09 SES 12 A, Theoretical and Methodological Issues in Tests and Assessments (Part 2)
Paper Session continues from 09 SES 08 A
This research is grounded in the intersecting theoretical frameworks of validity of assessments (Messick, 1989), and the use of Item Response Theory (IRT) to analyse and report student achievement tests. The research questions seek to investigate the use of data from those assessments and in particular cases where guessing is an acknowledged and in some cases encouraged in student response strategies in multiple choice tests.
In most large scale assessment tasks that involve multiple choice items assessed using Item Response Theory, guessing is either unaccounted for (Rasch, 1960) or treated as a property of the item calibration model, (Birnbaum, 1968, Hambleton et al,1985,1991). It is contention within this paper that guessing is a function of the test taker – a person based parameter rather than a global function of an item, and as such should be identified in the person response patterns. Central to this case study is a field study that attempts to identify patterns of responses, and characteristics of analyses that may a priory identification of guessing in a student’s result and hence provide a mechanism to validly account for any potential mis-information or statistical errors in reporting student performances.
The Macquarie Dictionary (2002) defines ‘guessing’ as “to form an opinion of at random or from evidence admittedly uncertain”. Educationalists (Frary et al., 1967; Lord, 1964) contend that in student responses to multiple choice items two types of guessing may be present: (1) the educated guess, made using judgement and a level of knowledge that is more likely to be correct; and (2) a random guess, made without regard for the information provided in the item.
The raising of the stakes (Andrich, 2014) in full cohort testing programs has led to an increase in the amount of guessing as manifested by the reduction in omit rates in large scale assessments.George Madaus (2002) contendsthatthe higher the stakes involved in testing, the less likely you are to get an accurate measurement of the construct you most want to measure.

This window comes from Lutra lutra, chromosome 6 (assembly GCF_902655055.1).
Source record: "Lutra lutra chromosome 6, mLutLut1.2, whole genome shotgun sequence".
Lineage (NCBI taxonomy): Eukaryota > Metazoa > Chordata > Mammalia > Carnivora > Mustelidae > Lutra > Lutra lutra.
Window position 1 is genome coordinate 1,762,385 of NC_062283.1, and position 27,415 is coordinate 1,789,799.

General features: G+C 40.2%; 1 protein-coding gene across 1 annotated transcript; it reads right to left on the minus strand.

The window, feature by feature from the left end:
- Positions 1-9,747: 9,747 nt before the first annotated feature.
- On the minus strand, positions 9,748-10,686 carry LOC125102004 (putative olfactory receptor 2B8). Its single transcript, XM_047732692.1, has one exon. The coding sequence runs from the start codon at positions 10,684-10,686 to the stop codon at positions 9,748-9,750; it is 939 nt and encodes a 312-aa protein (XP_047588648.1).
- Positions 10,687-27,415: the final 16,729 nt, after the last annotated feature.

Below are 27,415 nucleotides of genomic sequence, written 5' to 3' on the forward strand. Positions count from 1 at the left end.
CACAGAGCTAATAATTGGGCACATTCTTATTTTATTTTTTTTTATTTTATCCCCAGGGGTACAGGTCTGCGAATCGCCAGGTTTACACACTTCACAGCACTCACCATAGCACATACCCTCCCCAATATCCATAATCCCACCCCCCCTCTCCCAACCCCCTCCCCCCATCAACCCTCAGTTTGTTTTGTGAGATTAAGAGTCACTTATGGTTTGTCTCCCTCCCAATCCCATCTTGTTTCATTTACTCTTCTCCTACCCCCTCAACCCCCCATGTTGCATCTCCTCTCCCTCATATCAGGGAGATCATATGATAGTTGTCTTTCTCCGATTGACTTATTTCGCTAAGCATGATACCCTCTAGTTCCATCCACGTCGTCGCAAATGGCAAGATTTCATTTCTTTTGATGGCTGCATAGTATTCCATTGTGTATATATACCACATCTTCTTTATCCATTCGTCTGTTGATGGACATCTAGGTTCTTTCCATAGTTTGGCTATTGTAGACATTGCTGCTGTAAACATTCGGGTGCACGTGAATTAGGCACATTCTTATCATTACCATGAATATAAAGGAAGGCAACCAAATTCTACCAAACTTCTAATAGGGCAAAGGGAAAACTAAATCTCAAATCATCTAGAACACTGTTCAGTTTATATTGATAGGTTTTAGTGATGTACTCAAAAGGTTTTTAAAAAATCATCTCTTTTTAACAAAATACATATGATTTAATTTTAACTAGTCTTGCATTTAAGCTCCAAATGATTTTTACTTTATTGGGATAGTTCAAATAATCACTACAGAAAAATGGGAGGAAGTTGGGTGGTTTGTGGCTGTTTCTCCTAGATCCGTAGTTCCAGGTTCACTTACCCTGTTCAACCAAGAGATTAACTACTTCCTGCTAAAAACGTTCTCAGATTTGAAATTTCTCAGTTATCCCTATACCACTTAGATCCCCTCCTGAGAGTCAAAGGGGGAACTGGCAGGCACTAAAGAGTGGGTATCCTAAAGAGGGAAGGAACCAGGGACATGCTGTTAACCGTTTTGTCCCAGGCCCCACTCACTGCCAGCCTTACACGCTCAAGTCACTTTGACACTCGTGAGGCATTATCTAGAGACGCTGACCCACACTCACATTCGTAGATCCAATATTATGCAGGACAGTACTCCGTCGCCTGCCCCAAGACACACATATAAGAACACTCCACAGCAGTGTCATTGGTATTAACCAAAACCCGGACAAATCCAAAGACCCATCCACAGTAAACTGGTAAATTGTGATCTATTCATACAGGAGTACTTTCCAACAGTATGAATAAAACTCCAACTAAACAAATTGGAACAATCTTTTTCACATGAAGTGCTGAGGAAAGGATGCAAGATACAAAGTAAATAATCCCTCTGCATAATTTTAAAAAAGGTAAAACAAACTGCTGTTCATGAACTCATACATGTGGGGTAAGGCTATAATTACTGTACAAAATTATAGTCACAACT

Many of major large-scale assessments cited below use Item Response Theory as the underlying theoretical and conceptual framework to estimate student achievement. For instance, PISA and NAPLAN use the Rasch model (Rasch, 1960), which requires that the probability of a student correctly responding to the cognitive demands of any particular test question is a function of the difficulty of the question and the ability of the student in relation to the characteristic (or trait) being assessed. In contrast, TIMSS and PIRLS apply variants of the Item Response Theory model that attempt to take account of specific characteristics of the item-student interaction in regard to the discrimination of the items that comprise the test, and in some cases an attempt to account for guessing.
Given the lack of clarity regarding how and to what extent guessing is accounted for in these various models this research will further investigate the impact of guessing on the estimation of item difficulty and its impact on the consequent estimation of student ability.
In essence this research will attempt to investigate the following questions:
- How is guessing accounted for in modern analysis approaches?
- How can guessing be identified in student response patterns?
- What is the impact of guessing on the calibration of student achievement?
The principle research technique will be fieldwork to inform the identification of guessing in student responses compared to those that may be reflecting other item characteristics and item-person interactions such as misconceptions, ambiguity or misunderstanding, or elimination techniques.
1. Andrich, D., Marais, I., & Humphry, S. (2011) Using a Theorem by Anderson and the Dichotomous Rasch Model to Assess the Presence of Random Guessing in Multiple Choice Items. Journal of Educational and Behavioural Statistics, 37:417. 2. Frary, A.B., Cross, L.H. & Lowry, S.R. (1977) Random Guessing, Correction for Guessing and Reliability of Multiple-Choice Test Scores. The Journal of Experimental Education. Vol. 46, No. 1 (Fall, 1977), pp. 11-15. 3. Lau, P. N. K., Lau, S. H., Hong, K. S., & Usop, H. (2011). Guessing, Partial Knowledge, and Misconceptions in Multiple-Choice Tests. Educational Technology & Society, 14 (4), 99–110. 4. Messick, S. (1989). Meaning and Values in Test Validation. The Science and Ethics of Assessment. Educational Researcher, 18, (2) 5-11. 5. Waller, M.I. (1974) Removing the Effects of Random Guessing from Latent Trait Ability Estimates. Educational Testing Service, Princeton N.J. ETS-RB-74-32.
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